Beef cattle can consume and obtain nutritional value from a variety of stockpiled forages to reduce the winter hay feeding period. Native grass, bermudagrass, tall fescue, crabgrass and bahiagrass are the five most common stockpiled forages in the Southern Great Plains. Four of these - native grass, bermudagrass, crabgrass and bahiagrass - are warm-season grasses that, when stockpiled, are usually grazed during winter dormancy following frost. The fifth grass, tall fescue, is a cool-season forage which, depending upon environmental conditions, can be actively growing during fall and winter. Each of these grasses can be useful as a stockpiled forage, but each comes with its own management considerations.
Greater stockpiled forage utilization (the allowable use of forage) is achieved for all grass types by restricting grazing access (strip, time grazing, etc.) instead of continuous grazing. Different forages, however, should be grazed to different heights. It is recommended that native grass never be grazed below 6 inches. Bermudagrass, bahiagrass and tall fescue should never be grazed below 3 to 4 inches. But management of stockpiled forages involves more than restricting grazing and maintaining grazing heights. It has been said that grazing management is an art based on science. Perhaps a better descriptor for "art" is "common sense," and the saying might read better as "grazing management is common sense based on science."
Cattle grazing stockpiled forages will graze the leaves first, leaving the seed heads and stems lightly grazed or trampled, depending on how restrictive the grazing. Picture a native grass range composed primarily of big bluestem, indiangrass and switchgrass, and deferred from July to frost as a stockpiled standing hay crop - it would be tall, fully headed and have a lot of mass. These grasses are bunch or semi-bunch types with crowns that we want to avoid damaging with grazing. If grazed to a 6-inch height, is this good for the plants? Is this good for the animal to consume the grass to a 6-inch height? Common sense says no, and that is correct. By the time the forage reaches a 6-inch height, cattle would have lost condition and plant crowns would be grazed too closely. In this case, attention should have been paid to the plant's leaf canopy area. Cattle should have been moved to a new area when the leaf canopy approached 6 inches, not the entire plant.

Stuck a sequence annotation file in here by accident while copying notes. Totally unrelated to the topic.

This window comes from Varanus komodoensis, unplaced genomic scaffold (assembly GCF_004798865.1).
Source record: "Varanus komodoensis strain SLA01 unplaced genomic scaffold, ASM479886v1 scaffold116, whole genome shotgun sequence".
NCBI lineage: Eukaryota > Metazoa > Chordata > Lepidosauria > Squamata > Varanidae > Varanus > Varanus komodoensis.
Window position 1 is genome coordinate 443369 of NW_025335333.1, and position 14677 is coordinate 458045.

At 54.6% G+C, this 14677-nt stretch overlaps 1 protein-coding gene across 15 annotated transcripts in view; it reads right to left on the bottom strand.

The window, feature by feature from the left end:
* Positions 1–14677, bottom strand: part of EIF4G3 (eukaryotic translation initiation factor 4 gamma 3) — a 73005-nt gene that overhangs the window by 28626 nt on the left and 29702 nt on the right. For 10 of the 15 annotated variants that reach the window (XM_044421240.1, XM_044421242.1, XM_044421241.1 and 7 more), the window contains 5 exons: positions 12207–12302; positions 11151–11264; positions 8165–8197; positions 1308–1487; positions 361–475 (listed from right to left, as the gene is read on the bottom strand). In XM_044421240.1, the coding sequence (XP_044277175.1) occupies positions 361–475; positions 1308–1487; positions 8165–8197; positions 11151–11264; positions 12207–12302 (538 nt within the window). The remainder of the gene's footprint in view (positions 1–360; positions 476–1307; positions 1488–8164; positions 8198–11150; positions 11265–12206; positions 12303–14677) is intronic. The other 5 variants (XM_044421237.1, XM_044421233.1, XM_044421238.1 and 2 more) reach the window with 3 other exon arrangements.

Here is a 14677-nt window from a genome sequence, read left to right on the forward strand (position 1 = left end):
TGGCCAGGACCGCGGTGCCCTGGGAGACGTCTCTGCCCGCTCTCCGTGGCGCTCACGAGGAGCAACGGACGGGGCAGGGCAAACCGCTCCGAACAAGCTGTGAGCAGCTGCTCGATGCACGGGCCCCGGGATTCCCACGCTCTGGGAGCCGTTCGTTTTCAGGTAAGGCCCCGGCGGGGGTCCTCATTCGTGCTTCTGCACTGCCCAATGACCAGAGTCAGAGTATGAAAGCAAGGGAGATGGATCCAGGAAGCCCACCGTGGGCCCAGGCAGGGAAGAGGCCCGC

What if the range is primarily little bluestem, a grass that does not reach the height of the high seral grasses? Again, you do not want to graze down into the plant crown, and, by comparison, little bluestem would be grazed closer than the high seral grasses.
For bermudagrass and bahiagrass, which form more of a sod, common sense tells you to pay attention to how cattle are consuming canopy leaves. A bermudagrass or bahiagrass canopy with good canopy height (12 inches) at the start of grazing can deceivingly appear to have good height for a period of time after grazing. Walking the paddock, you may find leaves removed by grazing or shattering, leaving stems and little quality. The cattle should have already been moved.
Tall fescue is different. Fall stockpiled tall fescue is 100 percent leaf, and plants can actively grow through most of the cool season. Canopy leaves can be consumed to a 3- to 4-inch residual height. What we must be careful of is to make sure that we leave tall fescue with 4 to 6 inches of canopy height going into summer to aid persistence.
Are all these forage types able to withstand weathering and maintain their quality through fall and winter equally? Common sense says no, and that is correct. Crabgrass deteriorates rapidly following frost and should be grazed first, followed by native grass or bermudagrass, and then tall fescue.
Grazing management may be an art based on science, but that "art" is founded on a whole lot of common sense.